Since the second trailer, the villains have been the headliners in marketing from Dr. Octopus, to Electro, to the Lizard, to Sandman, to the one and only Green Goblin. Some of them even improve on their original roles, like Electro is no longer blue and is more muscular compared to his stereotypical nerd attire from The Amazing Spider-Man 2. Yes, some of them are treated like stepchildren in their attention, but when they’re interacting with each other, that’s when they justify their existence. Jamie Fox’s Electro talking to Thomas Haden Church’s Sandman about their similar origins gets a chuckle. Molina and Dafoe have a surprising organic connection despite never meeting in the Raimi trilogy. The latter utilizes the now famous I’m something of a scientist myself meme to great effect, though probably as compensation for destroying the mask that people either love or hate. Even the Lizard gets to scrap with a hero who didn’t get a chance to fully evolve one character in their universe. Every time they’re on screen, they give the fans what they want with new material.
The Death of Aunt May
After being double crossed and double suplexed by Osborn, Aunt May tries to save Peter by injecting Norman with a revealed false cure. This prompts the green menace to run his glider into May while Peter protects her from a pumpkin bomb. All fine and dandy following the line with great power comes great responsibility, but May collapses with her blood now on her hands as she slowly loses her life saying that she’s just catching her breath. You read that right, Aunt May dies at the hands of the Green Goblin, which is probably the best screen adaptation of the death of Gwen Stacy. Don’t get me wrong, Gwen’s death in The Amazing Spider-Man 2 was superbly executed in an otherwise obsolete commercial, but shoe-horning the Green Goblin into the climax dents the end product. This Green Goblin has more history which makes the moment more impactful. In the comics, Aunt May had to raise Peter by herself after Ben’s death and usually lived a long life before natural causes took their toll. We’ve gotten to know her more in this trilogy despite being paraded as a milf joke, and this installment showcases how much Peter relies on her in between shielding him from the police and trying to appeal to his conscience when he adheres to Doctor Strange’s instructions. Considering how Peter also lost his MCU father figure Tony Stark a few movies ago, this adds more salt to the wound. It hits even harder when J. Jonah Jameson, being a cold-hearted bastard of a journalist, blasts Spider-Man on a giant news screen for all the damage while Happy Hogan is arrested. Heartbreak doesn’t begin to describe the outcome.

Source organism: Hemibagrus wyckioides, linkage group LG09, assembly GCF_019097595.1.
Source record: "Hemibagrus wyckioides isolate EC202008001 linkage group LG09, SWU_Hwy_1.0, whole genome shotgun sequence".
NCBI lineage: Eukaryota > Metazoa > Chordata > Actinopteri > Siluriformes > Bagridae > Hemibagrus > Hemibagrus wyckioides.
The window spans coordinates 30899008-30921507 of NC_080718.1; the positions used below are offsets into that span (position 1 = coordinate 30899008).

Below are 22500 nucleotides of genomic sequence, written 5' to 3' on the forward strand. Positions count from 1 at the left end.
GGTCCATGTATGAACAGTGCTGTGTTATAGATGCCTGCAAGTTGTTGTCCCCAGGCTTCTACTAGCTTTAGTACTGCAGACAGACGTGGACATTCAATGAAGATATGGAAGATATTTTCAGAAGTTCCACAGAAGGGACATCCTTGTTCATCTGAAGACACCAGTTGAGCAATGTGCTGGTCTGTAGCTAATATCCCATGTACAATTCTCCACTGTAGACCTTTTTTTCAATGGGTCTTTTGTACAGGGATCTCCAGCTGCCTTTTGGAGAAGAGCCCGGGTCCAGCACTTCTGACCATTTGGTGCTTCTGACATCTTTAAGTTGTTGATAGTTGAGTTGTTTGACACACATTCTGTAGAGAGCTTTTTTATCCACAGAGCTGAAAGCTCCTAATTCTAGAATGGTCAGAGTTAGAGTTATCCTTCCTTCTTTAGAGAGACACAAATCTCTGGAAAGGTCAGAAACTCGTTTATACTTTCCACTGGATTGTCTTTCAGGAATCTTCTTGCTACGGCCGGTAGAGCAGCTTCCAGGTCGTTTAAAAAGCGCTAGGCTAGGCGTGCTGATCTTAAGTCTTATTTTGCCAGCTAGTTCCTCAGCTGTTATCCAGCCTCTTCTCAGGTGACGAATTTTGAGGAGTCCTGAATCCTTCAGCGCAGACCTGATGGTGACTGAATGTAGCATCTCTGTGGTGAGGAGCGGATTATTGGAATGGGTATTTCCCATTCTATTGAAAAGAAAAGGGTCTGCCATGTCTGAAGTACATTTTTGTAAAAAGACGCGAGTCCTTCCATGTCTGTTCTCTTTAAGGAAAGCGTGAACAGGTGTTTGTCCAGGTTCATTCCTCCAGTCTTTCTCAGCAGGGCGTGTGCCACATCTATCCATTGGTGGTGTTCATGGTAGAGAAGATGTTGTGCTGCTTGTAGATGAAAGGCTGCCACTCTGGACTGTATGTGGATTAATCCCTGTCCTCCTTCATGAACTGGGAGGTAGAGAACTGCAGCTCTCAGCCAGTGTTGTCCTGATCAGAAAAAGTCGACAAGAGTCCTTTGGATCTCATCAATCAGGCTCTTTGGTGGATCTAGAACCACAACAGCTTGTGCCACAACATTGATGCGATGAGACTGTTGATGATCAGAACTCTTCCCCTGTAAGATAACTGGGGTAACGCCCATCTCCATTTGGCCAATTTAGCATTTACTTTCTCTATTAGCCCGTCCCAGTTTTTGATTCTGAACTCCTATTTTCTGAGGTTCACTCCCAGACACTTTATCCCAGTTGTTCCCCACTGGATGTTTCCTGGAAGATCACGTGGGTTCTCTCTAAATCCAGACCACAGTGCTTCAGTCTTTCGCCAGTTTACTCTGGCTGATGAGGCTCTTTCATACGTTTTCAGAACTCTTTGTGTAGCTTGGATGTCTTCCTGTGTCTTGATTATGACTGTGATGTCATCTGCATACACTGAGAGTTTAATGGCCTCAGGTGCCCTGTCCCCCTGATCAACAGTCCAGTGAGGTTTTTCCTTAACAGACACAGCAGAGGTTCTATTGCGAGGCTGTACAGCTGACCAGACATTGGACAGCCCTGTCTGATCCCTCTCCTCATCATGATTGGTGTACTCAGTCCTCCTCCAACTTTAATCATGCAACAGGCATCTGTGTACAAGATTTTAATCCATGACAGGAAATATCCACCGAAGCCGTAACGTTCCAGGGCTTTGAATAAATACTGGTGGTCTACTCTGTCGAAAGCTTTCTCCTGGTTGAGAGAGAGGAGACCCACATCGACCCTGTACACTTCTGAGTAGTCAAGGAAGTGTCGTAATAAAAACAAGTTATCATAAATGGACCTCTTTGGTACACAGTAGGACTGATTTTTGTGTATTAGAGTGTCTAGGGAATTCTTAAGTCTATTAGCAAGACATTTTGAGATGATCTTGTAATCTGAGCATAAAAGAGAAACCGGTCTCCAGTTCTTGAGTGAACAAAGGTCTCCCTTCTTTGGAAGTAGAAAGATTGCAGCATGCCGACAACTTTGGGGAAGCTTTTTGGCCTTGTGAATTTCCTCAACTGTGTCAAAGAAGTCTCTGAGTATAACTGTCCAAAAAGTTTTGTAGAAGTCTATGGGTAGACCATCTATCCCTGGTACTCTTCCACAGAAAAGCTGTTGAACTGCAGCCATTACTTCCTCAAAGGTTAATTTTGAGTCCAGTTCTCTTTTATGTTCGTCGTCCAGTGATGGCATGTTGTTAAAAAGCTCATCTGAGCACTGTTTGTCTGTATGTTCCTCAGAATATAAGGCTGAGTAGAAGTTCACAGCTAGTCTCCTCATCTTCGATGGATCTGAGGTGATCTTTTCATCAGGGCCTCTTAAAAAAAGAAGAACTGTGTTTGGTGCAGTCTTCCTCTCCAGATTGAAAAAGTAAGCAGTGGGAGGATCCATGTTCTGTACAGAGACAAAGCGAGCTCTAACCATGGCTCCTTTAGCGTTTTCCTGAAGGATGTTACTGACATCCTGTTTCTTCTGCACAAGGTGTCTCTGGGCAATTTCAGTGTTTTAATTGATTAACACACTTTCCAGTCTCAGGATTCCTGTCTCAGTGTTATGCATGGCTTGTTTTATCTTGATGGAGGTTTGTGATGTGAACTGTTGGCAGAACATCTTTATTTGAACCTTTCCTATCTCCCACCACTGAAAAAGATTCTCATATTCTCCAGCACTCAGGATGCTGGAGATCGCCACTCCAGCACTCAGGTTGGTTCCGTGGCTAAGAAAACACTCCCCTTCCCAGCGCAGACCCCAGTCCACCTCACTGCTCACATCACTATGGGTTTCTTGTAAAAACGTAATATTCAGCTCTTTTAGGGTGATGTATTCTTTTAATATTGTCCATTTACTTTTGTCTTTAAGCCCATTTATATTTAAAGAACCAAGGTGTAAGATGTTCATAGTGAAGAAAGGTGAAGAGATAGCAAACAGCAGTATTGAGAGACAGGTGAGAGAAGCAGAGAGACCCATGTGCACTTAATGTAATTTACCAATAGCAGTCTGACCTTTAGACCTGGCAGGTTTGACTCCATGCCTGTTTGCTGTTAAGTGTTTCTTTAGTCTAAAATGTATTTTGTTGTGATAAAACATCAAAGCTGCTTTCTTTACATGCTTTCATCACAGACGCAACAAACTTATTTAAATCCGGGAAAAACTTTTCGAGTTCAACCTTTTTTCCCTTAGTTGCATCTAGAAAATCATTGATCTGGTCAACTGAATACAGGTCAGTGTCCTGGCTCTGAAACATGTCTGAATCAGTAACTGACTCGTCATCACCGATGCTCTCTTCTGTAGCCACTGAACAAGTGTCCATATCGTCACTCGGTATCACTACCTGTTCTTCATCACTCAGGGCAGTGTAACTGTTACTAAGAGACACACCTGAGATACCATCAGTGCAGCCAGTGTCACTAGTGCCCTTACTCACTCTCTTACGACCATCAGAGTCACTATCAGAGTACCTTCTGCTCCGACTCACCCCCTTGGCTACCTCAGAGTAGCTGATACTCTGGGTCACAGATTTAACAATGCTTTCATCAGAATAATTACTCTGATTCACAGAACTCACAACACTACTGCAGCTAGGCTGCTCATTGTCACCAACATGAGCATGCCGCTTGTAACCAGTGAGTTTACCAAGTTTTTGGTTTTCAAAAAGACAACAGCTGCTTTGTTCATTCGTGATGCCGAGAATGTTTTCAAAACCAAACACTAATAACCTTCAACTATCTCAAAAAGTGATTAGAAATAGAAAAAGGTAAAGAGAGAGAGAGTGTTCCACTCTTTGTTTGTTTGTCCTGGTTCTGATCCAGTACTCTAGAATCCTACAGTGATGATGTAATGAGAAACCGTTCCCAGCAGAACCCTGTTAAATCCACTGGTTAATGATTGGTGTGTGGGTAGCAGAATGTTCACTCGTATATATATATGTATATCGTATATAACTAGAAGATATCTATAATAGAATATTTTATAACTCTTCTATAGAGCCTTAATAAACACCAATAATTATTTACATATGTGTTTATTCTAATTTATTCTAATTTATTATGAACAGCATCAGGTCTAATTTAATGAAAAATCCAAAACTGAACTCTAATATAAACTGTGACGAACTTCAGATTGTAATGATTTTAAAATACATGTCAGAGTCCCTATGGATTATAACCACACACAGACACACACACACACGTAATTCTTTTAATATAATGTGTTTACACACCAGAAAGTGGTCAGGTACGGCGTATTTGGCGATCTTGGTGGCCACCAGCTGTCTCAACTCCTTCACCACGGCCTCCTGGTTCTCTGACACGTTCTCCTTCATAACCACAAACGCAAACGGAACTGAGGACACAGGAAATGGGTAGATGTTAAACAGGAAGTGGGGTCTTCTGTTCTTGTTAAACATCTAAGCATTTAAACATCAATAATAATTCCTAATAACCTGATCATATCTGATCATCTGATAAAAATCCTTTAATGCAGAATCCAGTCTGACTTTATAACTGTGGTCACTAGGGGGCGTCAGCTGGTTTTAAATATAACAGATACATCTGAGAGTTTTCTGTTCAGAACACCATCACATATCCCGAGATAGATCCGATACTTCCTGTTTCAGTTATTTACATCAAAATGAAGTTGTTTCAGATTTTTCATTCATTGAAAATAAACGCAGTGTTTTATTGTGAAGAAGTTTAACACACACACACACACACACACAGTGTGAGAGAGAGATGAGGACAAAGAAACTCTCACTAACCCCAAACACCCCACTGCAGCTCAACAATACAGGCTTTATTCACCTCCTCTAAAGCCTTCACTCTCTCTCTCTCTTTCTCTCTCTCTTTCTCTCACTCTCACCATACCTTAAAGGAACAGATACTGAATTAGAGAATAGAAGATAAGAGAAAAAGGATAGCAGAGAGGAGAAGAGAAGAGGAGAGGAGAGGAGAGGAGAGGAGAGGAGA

Fans have shunned this scene for not being faithful to the entire scenario but hear me out. The Marvel Cinematic Universe has never been about faithfully adapting the comics to the screen; they instead try to reinvent them to fit the universe while keeping the emotional elements intact. Second, after everyone complained about the fan service in Ghostbusters: Afterlife, how is this on the same level? Everything that is connected to the past serves a purpose in Holland’s journey who goes all out in his role from fairly optimistic to deeply scarred following May’s death. It just proves that you can’t please anyone anymore.
The Spider-Man Reunion